The give and take in a partnership can be revelatory. Any issues you are currently facing with your internal processes may be made even worse when an outside partner comes in —especially when it comes to planning and signing off work.
Analyze and refine the following internal processes prior to engagement to get the most from your custom development partnership.
ImprovING Internal Communication and Buy-In
Opening up clear, effective lines of communication between development teams, other business units and executives is essential before partnering with a custom development team.
Your processes for seeking stakeholder approval should also be watertight. Any project that aims to improve technical debt can often receive flack from forward-thinking stakeholders who don’t want to revisit the past, says Chris Cardinal, founding principal at Synapse Studios. “But you need the room in the budget for fixing technical debt, and you likely need stakeholder approval for the expense.”
The trick is to show forward-thinking executives that things break when you move quickly, and you can’t leave them in pieces. Otherwise, those errors pile up to such an extent that it hampers your developers’ abilities to move forward at all.
Address those issues as and when they occur, however, and developers are able to jump on new opportunities moving forward.
Refine the Sign-Off Process
Signing-off processes tend not to scale.
“Signing off a solitary product update isn’t difficult, but signing off a rolling three-month software roadmap can be incredibly complex,” says Frank Wanicka, CTO and Partner at Kingsmen Software. “Bottlenecks and obstructions are a common cause of developmental delays, and these must be removed before engagement if you want to streamline delivery.”
If your development team already has a successful sign-off process, share it with the wider team. Digital transformations tend to be cross-departmental affairs, so it’s important for everyone to understand the process.
At the end of the day, however, sign-off needs to be final. That means appointing one person to handle sign-off for each iteration.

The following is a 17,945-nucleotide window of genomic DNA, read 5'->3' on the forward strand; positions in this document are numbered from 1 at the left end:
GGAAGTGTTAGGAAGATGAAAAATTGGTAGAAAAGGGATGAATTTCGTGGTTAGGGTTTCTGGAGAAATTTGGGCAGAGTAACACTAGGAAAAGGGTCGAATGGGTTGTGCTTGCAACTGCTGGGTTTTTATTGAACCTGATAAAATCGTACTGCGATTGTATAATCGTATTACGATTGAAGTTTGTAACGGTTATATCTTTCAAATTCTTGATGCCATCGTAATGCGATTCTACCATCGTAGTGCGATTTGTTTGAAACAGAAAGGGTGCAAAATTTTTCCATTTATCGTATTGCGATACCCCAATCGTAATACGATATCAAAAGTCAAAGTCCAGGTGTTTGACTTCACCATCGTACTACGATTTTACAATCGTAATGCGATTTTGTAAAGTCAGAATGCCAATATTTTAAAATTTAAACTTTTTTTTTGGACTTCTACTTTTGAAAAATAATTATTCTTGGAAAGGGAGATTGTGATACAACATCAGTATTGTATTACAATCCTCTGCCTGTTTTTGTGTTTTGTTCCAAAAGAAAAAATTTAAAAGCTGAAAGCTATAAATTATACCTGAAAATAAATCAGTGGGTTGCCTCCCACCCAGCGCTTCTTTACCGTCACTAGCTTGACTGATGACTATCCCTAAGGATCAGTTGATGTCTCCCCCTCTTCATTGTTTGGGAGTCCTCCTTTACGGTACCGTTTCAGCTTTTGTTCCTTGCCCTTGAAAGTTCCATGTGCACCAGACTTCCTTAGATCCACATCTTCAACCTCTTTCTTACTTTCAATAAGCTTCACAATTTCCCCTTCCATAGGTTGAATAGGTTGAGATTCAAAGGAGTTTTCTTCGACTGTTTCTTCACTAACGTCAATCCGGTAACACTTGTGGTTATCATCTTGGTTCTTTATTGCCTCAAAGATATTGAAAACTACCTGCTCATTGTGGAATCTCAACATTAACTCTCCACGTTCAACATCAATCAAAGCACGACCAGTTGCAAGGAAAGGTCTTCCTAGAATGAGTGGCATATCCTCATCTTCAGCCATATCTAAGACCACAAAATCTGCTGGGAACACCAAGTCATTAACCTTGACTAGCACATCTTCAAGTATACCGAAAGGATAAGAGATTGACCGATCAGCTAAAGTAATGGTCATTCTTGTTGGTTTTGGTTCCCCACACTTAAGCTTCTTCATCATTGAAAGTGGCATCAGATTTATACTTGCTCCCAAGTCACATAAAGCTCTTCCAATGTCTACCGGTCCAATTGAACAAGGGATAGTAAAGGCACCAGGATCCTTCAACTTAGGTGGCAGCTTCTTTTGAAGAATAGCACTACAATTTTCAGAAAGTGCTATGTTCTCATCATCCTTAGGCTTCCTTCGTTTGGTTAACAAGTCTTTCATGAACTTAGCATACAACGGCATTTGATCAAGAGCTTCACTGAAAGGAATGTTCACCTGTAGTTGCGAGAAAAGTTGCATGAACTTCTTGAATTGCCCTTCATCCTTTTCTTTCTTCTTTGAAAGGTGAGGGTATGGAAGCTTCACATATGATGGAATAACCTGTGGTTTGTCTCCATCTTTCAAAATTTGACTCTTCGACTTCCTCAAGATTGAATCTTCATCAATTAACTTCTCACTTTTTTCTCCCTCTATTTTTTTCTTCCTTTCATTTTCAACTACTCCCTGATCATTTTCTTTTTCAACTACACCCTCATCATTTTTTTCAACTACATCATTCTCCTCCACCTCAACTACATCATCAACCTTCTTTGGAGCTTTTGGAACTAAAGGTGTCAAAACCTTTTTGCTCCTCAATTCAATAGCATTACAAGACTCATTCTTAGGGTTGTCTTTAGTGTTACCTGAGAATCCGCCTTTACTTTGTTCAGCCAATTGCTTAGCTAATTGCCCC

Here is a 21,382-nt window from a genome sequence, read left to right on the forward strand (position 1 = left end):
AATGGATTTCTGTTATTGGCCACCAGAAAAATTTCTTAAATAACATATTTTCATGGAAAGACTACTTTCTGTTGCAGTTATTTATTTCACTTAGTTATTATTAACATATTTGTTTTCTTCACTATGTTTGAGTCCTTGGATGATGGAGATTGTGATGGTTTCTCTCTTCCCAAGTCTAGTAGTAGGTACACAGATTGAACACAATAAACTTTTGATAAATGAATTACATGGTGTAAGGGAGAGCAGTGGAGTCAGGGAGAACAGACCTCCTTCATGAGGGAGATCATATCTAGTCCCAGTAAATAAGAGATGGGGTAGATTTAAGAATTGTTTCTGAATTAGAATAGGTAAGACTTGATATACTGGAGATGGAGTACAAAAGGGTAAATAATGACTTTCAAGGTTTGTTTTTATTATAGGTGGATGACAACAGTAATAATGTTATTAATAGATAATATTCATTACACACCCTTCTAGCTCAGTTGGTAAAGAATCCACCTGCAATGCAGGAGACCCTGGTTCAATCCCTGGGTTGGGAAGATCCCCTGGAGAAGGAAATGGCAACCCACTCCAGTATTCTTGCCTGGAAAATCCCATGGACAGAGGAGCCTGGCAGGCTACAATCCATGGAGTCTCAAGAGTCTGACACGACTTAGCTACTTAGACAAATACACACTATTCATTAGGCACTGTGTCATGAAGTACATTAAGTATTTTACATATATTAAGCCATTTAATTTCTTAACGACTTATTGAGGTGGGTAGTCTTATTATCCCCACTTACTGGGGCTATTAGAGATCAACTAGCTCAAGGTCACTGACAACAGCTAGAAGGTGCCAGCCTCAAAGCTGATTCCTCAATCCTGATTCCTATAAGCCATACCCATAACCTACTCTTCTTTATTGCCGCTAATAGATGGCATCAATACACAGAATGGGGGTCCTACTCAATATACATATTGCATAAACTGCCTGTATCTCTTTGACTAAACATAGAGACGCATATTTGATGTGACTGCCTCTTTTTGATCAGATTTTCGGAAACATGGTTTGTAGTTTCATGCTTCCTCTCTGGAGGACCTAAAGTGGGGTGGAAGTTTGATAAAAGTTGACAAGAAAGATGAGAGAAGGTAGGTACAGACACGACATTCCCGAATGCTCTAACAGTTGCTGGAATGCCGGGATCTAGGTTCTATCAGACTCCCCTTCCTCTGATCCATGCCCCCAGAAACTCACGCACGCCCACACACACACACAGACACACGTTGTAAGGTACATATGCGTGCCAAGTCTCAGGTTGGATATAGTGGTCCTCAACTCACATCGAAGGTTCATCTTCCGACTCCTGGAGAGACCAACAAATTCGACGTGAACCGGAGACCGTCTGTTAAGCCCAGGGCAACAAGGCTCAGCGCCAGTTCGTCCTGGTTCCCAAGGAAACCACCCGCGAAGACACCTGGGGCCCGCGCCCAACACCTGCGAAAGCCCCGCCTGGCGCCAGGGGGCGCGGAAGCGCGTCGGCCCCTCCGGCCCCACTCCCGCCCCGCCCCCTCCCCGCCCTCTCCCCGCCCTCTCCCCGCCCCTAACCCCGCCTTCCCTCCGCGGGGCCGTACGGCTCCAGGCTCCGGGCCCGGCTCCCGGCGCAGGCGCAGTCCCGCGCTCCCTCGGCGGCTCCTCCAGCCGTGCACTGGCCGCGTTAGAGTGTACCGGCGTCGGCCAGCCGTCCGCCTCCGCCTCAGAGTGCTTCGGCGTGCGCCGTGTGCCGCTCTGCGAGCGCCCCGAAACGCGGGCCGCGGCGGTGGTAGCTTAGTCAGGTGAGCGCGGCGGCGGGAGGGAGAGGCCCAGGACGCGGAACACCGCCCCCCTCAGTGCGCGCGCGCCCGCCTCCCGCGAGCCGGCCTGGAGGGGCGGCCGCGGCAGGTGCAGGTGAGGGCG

Adopt a Portfolio Mindset
The final adjustment that enterprises may need to make before partnering with a custom development team is shifting from a project mindset to a portfolio mindset. This sees teams continually optimize projects to ensure they deliver value, rather than stopping development as soon as they’re complete.
Shortening feedback loops and adopting a continuous improvement mindset is key, says Jeff Keyes, director of product marketing at Atlassian. “An approach based on continuous improvement actively seeks to increase the value your software delivers to your customers and the way it’s developed.
“For instance, a process that frequently seeks user feedback, works to cut out unnecessary activities, and puts in place measures to reduce or avoid defects results in fewer support tickets later on.”
Begin improving these processes immediately. Start by identifying where things go wrong, says Jim Brown, a QA analyst at Boston University.
“To characterize the most problematic tasks, list each one and assign it a score. Start with the task that gets the worst score. Do some group brainstorming to come up with a corrective action plan. Avoid making that plan overly detailed — it just might defeat the purpose.”
These processes don’t have to be perfect, but they do have to be in place.